376 days post Mastectomy

25/10/2018

Today I attended Sunshine Hospital for a Nurse-Led appointment with breast care nurses Mel and Lisa. The aim of the visit was to have a discussion about the last twelve months, how things were going and find out if there was an area that the Breast Care nurses could help me with.

It has been a rough twelve months with many changes in my personal life, which compounded with the recovery from Breast Cancer. The highs and lows have taken a toll, however, it seems like I am on the up again.

Unless you have had the first-hand experience of being diagnosed with a life-threatening disease such as cancer, it is very difficult to imagine the position that the person has been put into. Life is turned upside down, inside out and back to front in every way imaginable. It feels like a threat and an attack on your world, the uncertainty is frightening.

So far I think of myself as being fortunate, always one to find the cloud with the silver lining ! the cloud was having a right mastectomy, and the silver lining was not needing chemo or radiotherapy. The ongoing treatment known as Endocrine treatment includes 10 years of a daily dose of Tamoxifen and monthly Zoladex injections to ‘turn off the ovaries’ and hence stop the hormone oestrogen and progesterone from circulating in my body. My team of oncologist and doctors found through pathology results that the only type of cancer I tested positive to was hormone positive. So cut out hormones and stop the chance of Cancer ‘setting up shop’ again somewhere else.

Where am I 12 months down the road? I am doing well, fit and healthy physically and mentally.

As soon as I had recovered enough from the mastectomy I threw myself back into work and study, for me this was the signal I wanted to send to myself that I was ok, alive and ready to continue on with life. Almost like a way of ‘faking it till I was making it’ in many ways it worked, in other ways I had not given myself enough time to deal with the fallout of cancer and the true effect that a chronic illness has on you. I didn’t want to be unwell, and I was frustrated by the thoughts of a re-occurrence and the way that people would give you a pity glance if you talked about it. In the beginning, it stirred at my emotions, and my fear of its return was still raw and sickening. So I tried to block it out as much as I could, only choosing to talk to my close circle about the details and kept it to myself, to begin with. Even now, there are some places I go and don’t wish to disclose, I just want to be Flick, just me without that bad dream attached to my reality.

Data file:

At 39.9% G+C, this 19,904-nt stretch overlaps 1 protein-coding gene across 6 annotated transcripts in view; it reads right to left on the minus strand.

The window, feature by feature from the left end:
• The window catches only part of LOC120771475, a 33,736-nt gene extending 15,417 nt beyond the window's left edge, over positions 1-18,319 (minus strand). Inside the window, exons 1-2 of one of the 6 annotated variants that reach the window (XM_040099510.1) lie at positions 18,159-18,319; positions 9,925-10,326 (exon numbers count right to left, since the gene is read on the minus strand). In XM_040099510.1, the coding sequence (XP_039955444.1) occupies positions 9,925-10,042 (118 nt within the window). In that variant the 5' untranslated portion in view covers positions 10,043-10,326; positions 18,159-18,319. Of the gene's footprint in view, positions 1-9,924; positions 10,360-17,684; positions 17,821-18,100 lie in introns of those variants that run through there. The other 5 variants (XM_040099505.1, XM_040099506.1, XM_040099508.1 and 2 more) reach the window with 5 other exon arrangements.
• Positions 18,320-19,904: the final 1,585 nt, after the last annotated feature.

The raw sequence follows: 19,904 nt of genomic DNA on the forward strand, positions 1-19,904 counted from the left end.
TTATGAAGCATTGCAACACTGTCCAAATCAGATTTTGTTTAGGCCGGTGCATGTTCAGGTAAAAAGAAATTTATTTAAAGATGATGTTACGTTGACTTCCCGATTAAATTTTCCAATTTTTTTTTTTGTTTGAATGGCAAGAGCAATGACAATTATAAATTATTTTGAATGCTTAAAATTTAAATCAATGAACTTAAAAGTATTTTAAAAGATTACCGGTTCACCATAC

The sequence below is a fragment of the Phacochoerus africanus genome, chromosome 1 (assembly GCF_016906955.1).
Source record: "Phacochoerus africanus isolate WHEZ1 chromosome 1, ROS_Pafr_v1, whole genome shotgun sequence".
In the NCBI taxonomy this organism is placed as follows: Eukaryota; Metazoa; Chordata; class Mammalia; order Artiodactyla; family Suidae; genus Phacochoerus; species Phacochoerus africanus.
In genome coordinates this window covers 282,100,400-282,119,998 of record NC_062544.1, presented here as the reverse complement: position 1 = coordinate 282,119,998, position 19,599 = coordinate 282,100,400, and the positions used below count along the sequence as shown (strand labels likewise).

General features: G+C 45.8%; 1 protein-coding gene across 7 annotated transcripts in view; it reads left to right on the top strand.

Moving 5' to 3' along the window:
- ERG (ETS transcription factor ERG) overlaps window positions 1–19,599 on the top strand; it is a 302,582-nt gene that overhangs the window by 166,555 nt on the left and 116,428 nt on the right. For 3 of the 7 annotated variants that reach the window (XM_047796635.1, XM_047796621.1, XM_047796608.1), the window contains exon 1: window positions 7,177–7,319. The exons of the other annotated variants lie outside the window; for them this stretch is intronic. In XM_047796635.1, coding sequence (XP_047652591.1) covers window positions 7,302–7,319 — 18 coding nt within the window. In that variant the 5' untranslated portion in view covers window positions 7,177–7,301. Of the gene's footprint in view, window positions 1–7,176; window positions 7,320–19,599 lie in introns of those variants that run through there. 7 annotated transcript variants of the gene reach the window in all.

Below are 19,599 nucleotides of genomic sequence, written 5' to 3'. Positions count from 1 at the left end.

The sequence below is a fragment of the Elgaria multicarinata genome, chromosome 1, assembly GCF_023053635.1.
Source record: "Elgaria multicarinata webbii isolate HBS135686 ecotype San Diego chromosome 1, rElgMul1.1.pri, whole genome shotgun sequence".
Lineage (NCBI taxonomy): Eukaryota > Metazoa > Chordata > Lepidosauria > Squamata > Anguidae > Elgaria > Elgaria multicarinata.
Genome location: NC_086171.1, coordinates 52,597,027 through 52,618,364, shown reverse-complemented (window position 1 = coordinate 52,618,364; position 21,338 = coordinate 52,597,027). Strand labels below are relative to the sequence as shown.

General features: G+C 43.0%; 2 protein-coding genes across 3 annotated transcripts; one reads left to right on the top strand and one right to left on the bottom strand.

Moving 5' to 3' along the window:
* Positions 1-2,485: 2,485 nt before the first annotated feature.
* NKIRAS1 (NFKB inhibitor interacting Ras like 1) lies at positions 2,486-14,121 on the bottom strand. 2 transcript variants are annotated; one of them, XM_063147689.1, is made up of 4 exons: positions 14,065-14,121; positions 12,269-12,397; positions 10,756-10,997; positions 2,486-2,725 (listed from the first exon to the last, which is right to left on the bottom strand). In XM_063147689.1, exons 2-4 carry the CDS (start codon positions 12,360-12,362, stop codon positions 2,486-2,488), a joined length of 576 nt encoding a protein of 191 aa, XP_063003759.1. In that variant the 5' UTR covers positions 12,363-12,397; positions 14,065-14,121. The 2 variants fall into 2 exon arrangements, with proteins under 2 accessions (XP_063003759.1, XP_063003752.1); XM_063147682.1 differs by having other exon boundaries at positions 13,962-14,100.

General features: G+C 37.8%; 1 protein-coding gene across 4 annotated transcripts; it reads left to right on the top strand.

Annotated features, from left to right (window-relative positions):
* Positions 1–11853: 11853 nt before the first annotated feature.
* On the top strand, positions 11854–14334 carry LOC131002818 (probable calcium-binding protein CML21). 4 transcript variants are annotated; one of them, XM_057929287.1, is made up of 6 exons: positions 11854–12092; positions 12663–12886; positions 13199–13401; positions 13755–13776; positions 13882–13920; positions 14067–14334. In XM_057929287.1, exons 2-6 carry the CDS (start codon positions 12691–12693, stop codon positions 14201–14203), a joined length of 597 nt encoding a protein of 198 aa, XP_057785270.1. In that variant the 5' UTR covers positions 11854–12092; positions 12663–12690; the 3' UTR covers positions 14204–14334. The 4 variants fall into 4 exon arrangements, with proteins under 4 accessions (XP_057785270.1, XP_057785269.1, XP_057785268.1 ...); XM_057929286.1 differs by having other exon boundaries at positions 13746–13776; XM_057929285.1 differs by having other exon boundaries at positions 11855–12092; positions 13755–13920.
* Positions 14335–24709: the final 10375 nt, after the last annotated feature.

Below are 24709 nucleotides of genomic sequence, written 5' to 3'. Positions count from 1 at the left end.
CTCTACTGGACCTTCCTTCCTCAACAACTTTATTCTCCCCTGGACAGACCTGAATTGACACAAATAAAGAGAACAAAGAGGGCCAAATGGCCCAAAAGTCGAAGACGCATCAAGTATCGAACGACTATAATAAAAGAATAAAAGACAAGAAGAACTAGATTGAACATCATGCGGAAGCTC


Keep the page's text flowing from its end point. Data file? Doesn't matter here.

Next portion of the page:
Commonly said is the fact that you are never completely cured of cancer but you learn to live with it; this is certainly true. I think that in life generally, we are presented with many series’ of choices and it is up to us how we respond to those choices. You could choose to live in fear, or you choose to just get on with it.

For me I think of this as my plan b journey, my ticket to go and live life. It has given me a whole new perspective around making the most of every day, as well as limiting my patience when it comes to drama and negativity. I have zero time to be kept down by those low energies. Another way to put it is I have become more mindful and try to live in the present moment as much as I can. This feels right, and something I wish I had been doing earlier.

I hope that you find my blog interesting and welcoming enough to tell me about your journey of being a Breast Cancer survivor. I look forward to hearing from you.

Flick

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